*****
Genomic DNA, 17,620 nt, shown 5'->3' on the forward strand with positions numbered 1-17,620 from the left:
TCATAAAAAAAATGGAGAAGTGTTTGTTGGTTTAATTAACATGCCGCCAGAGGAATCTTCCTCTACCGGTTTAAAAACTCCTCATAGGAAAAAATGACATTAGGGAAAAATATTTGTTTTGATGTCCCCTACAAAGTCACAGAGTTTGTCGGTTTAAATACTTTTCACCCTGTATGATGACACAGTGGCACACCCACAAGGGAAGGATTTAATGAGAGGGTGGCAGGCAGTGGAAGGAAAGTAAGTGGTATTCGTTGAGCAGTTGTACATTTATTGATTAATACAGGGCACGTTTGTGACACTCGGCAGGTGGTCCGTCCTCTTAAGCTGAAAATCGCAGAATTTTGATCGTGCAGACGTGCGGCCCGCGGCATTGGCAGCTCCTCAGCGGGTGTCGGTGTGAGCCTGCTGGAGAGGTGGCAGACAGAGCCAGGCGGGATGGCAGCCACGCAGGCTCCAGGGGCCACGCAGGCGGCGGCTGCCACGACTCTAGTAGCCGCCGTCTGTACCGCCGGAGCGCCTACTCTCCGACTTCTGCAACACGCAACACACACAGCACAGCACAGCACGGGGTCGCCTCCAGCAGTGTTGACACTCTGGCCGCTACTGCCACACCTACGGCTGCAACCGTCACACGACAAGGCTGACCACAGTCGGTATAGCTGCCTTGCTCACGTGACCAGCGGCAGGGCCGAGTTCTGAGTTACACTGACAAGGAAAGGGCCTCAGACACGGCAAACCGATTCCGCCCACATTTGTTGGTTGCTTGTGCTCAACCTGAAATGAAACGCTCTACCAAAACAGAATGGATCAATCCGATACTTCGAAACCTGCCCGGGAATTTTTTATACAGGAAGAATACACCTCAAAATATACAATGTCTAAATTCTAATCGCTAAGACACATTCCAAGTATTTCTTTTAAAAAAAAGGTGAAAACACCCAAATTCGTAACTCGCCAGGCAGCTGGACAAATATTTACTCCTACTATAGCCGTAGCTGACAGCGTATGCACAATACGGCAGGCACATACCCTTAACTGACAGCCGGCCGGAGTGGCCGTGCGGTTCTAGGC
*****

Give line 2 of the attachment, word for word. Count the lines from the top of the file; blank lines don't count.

TCATAAAAAAAATGGAGAAGTGTTTGTTGGTTTAATTAACATGCCGCCAGAGGAATCTTCCTCTACCGGTTTAAAAACTCCTCATAGGAAAAAATGACATTAGGGAAAAATATTTGTTTTGATGTCCCCTACAAAGTCACAGAGTTTGTCGGTTTAAATACTTTTCACCCTGTATGATGACACAGTGGCACACCCACAAGGGAAGGATTTAATGAGAGGGTGGCAGGCAGTGGAAGGAAAGTAAGTGGTATTCGTTGAGCAGTTGTACATTTATTGATTAATACAGGGCACGTTTGTGACACTCGGCAGGTGGTCCGTCCTCTTAAGCTGAAAATCGCAGAATTTTGATCGTGCAGACGTGCGGCCCGCGGCATTGGCAGCTCCTCAGCGGGTGTCGGTGTGAGCCTGCTGGAGAGGTGGCAGACAGAGCCAGGCGGGATGGCAGCCACGCAGGCTCCAGGGGCCACGCAGGCGGCGGCTGCCACGACTCTAGTAGCCGCCGTCTGTACCGCCGGAGCGCCTACTCTCCGACTTCTGCAACACGCAACACACACAGCACAGCACAGCACGGGGTCGCCTCCAGCAGTGTTGACACTCTGGCCGCTACTGCCACACCTACGGCTGCAACCGTCACACGACAAGGCTGACCACAGTCGGTATAGCTGCCTTGCTCACGTGACCAGCGGCAGGGCCGAGTTCTGAGTTACACTGACAAGGAAAGGGCCTCAGACACGGCAAACCGATTCCGCCCACATTTGTTGGTTGCTTGTGCTCAACCTGAAATGAAACGCTCTACCAAAACAGAATGGATCAATCCGATACTTCGAAACCTGCCCGGGAATTTTTTATACAGGAAGAATACACCTCAAAATATACAATGTCTAAATTCTAATCGCTAAGACACATTCCAAGTATTTCTTTTAAAAAAAAGGTGAAAACACCCAAATTCGTAACTCGCCAGGCAGCTGGACAAATATTTACTCCTACTATAGCCGTAGCTGACAGCGTATGCACAATACGGCAGGCACATACCCTTAACTGACAGCCGGCCGGAGTGGCCGTGCGGTTCTAGGC